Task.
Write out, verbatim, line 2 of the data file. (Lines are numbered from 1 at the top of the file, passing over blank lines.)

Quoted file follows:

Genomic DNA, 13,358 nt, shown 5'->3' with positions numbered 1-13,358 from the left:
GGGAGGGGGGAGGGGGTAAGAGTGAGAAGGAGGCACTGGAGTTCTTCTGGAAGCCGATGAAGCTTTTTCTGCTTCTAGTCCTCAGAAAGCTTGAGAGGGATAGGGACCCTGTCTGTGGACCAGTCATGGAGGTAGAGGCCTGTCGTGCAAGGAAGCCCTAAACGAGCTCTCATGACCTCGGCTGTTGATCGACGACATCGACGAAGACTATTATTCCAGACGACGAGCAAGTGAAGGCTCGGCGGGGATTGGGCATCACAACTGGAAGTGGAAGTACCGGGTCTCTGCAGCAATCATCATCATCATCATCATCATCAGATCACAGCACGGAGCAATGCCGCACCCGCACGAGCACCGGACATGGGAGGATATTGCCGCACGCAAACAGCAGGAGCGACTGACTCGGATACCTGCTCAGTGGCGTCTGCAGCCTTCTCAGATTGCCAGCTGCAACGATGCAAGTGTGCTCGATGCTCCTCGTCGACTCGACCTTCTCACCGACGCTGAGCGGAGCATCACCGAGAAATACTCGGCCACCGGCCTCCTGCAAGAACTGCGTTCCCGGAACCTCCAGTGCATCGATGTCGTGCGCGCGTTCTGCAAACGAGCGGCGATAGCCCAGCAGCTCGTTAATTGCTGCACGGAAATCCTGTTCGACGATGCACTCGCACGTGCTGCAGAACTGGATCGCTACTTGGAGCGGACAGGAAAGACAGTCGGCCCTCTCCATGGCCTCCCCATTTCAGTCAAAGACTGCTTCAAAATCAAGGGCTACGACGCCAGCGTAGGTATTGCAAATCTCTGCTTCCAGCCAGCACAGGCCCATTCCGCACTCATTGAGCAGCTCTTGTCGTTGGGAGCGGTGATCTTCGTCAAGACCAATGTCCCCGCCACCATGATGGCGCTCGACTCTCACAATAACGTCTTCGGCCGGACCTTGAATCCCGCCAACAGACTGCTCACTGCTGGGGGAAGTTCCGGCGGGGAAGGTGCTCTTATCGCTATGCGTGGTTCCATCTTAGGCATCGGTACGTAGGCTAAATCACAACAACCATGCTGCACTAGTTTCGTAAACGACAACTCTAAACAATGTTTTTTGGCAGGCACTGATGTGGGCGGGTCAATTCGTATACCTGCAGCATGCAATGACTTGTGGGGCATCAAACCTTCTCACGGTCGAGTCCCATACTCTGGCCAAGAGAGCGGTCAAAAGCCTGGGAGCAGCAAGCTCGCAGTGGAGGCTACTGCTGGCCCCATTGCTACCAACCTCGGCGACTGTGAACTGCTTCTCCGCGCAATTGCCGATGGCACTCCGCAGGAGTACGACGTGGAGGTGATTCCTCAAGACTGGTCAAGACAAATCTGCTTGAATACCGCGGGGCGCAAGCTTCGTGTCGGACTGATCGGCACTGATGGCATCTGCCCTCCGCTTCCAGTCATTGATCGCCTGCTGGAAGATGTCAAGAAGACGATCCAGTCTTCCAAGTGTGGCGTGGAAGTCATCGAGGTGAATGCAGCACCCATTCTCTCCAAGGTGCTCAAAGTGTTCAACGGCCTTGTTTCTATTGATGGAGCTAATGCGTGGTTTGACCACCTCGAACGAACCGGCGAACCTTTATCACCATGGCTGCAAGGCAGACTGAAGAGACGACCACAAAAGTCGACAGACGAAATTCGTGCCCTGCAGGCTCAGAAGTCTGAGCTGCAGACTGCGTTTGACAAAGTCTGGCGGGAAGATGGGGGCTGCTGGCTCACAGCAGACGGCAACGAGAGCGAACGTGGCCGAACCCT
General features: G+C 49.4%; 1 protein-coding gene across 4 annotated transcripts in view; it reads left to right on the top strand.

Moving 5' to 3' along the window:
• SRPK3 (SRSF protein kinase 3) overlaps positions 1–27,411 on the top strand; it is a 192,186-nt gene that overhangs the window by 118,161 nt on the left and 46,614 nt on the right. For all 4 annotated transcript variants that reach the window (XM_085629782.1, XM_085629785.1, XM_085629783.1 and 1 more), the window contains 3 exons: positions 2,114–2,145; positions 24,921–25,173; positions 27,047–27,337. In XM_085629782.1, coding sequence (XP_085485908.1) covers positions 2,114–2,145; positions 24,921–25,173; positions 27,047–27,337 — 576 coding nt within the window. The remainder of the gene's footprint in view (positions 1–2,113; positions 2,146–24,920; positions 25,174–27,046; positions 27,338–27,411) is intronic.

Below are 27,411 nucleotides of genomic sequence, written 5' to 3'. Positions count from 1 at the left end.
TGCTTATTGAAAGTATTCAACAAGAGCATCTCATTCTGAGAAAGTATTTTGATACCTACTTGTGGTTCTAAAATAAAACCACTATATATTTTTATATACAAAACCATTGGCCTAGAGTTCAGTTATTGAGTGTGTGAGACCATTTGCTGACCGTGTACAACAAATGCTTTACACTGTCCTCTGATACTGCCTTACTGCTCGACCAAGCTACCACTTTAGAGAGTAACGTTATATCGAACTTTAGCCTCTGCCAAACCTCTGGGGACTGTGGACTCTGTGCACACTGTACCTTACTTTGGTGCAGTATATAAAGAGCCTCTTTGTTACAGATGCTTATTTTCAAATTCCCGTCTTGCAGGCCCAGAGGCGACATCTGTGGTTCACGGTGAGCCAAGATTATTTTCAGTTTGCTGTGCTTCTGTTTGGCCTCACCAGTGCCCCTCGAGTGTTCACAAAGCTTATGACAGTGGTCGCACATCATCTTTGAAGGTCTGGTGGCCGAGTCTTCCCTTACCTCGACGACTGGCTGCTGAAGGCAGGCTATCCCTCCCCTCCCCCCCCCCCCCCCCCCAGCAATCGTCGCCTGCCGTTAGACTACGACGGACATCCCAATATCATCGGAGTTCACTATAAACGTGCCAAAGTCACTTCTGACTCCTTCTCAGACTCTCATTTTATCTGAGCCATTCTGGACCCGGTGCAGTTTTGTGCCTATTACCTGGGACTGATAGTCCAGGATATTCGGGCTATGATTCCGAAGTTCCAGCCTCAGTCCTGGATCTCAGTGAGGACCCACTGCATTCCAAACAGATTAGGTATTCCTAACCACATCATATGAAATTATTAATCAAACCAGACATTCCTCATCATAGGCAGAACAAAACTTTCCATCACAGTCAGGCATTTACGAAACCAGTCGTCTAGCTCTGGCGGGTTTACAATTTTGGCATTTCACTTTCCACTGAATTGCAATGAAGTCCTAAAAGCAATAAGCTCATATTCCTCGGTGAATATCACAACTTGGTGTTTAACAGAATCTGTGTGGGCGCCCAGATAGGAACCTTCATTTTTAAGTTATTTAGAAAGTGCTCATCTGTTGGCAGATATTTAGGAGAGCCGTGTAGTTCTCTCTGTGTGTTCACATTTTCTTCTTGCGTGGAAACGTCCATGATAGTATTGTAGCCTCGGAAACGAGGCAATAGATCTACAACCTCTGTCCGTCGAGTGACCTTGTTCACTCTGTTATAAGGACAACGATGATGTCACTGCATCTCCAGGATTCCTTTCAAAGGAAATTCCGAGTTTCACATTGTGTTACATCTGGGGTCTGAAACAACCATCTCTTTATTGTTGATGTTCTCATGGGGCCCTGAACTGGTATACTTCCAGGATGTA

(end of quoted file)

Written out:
GGGAGGGGGGAGGGGGTAAGAGTGAGAAGGAGGCACTGGAGTTCTTCTGGAAGCCGATGAAGCTTTTTCTGCTTCTAGTCCTCAGAAAGCTTGAGAGGGATAGGGACCCTGTCTGTGGACCAGTCATGGAGGTAGAGGCCTGTCGTGCAAGGAAGCCCTAAACGAGCTCTCATGACCTCGGCTGTTGATCGACGACATCGACGAAGACTATTATTCCAGACGACGAGCAAGTGAAGGCTCGGCGGGGATTGGGCATCACAACTGGAAGTGGAAGTACCGGGTCTCTGCAGCAATCATCATCATCATCATCATCATCAGATCACAGCACGGAGCAATGCCGCACCCGCACGAGCACCGGACATGGGAGGATATTGCCGCACGCAAACAGCAGGAGCGACTGACTCGGATACCTGCTCAGTGGCGTCTGCAGCCTTCTCAGATTGCCAGCTGCAACGATGCAAGTGTGCTCGATGCTCCTCGTCGACTCGACCTTCTCACCGACGCTGAGCGGAGCATCACCGAGAAATACTCGGCCACCGGCCTCCTGCAAGAACTGCGTTCCCGGAACCTCCAGTGCATCGATGTCGTGCGCGCGTTCTGCAAACGAGCGGCGATAGCCCAGCAGCTCGTTAATTGCTGCACGGAAATCCTGTTCGACGATGCACTCGCACGTGCTGCAGAACTGGATCGCTACTTGGAGCGGACAGGAAAGACAGTCGGCCCTCTCCATGGCCTCCCCATTTCAGTCAAAGACTGCTTCAAAATCAAGGGCTACGACGCCAGCGTAGGTATTGCAAATCTCTGCTTCCAGCCAGCACAGGCCCATTCCGCACTCATTGAGCAGCTCTTGTCGTTGGGAGCGGTGATCTTCGTCAAGACCAATGTCCCCGCCACCATGATGGCGCTCGACTCTCACAATAACGTCTTCGGCCGGACCTTGAATCCCGCCAACAGACTGCTCACTGCTGGGGGAAGTTCCGGCGGGGAAGGTGCTCTTATCGCTATGCGTGGTTCCATCTTAGGCATCGGTACGTAGGCTAAATCACAACAACCATGCTGCACTAGTTTCGTAAACGACAACTCTAAACAATGTTTTTTGGCAGGCACTGATGTGGGCGGGTCAATTCGTATACCTGCAGCATGCAATGACTTGTGGGGCATCAAACCTTCTCACGGTCGAGTCCCATACTCTGGCCAAGAGAGCGGTCAAAAGCCTGGGAGCAGCAAGCTCGCAGTGGAGGCTACTGCTGGCCCCATTGCTACCAACCTCGGCGACTGTGAACTGCTTCTCCGCGCAATTGCCGATGGCACTCCGCAGGAGTACGACGTGGAGGTGATTCCTCAAGACTGGTCAAGACAAATCTGCTTGAATACCGCGGGGCGCAAGCTTCGTGTCGGACTGATCGGCACTGATGGCATCTGCCCTCCGCTTCCAGTCATTGATCGCCTGCTGGAAGATGTCAAGAAGACGATCCAGTCTTCCAAGTGTGGCGTGGAAGTCATCGAGGTGAATGCAGCACCCATTCTCTCCAAGGTGCTCAAAGTGTTCAACGGCCTTGTTTCTATTGATGGAGCTAATGCGTGGTTTGACCACCTCGAACGAACCGGCGAACCTTTATCACCATGGCTGCAAGGCAGACTGAAGAGACGACCACAAAAGTCGACAGACGAAATTCGTGCCCTGCAGGCTCAGAAGTCTGAGCTGCAGACTGCGTTTGACAAAGTCTGGCGGGAAGATGGGGGCTGCTGGCTCACAGCAGACGGCAACGAGAGCGAACGTGGCCGAACCCT